In a message dated 27/11/01 18:03:16 GMT Standard Time,
Criteria would be: Ease of ignition, calorific value, and slowness of burn.
There seems to be a lot of disagreement.
I'm sure I never said Tulip was good firewood! But I will say that missing
from all the lists so far is Robinia. I was told that this had the highest
calorific value of any timber. Can't remember who told me that but it
certainly induces high temperatures in my Rayburn. It does need drying though
and smells a bit of burnt laburnum, must be cos its a legume?
Ash is best because it doesn't have to be dried that well and splits so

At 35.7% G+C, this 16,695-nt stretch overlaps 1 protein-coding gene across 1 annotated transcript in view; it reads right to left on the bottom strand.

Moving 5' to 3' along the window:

Beech; good but dry it and it can be hard to split.
Sycamore the same.
Holm Oak great but not commonly available for this purpose. I read that in
'Practical Self Sufficiency' years ago.
Red Oak was good but again not commonly available. It might spit.
Elm was never very good unless it had died (DED) and then stood up dead for a
while then it was veritable rocket fuel. Burned too fast though.
Holly is good when dry.
Hawthorn good .
Probably the secret is in the drying. Ash certainly gets hotter the drier it
is. Someone once told me that in Alaska, where I imagine keeping warm is a
bit necessary, that all firewood is dried for 2 years before burning.
Mind you I've sat in March, in the snow outside french alpine cabins being
burned by the sun and you can actually smell the firewood baking. So perhaps
its the quality of drying that really counts.
Open fires? Most of the heat goes up the chimney. Get a stove if you want to
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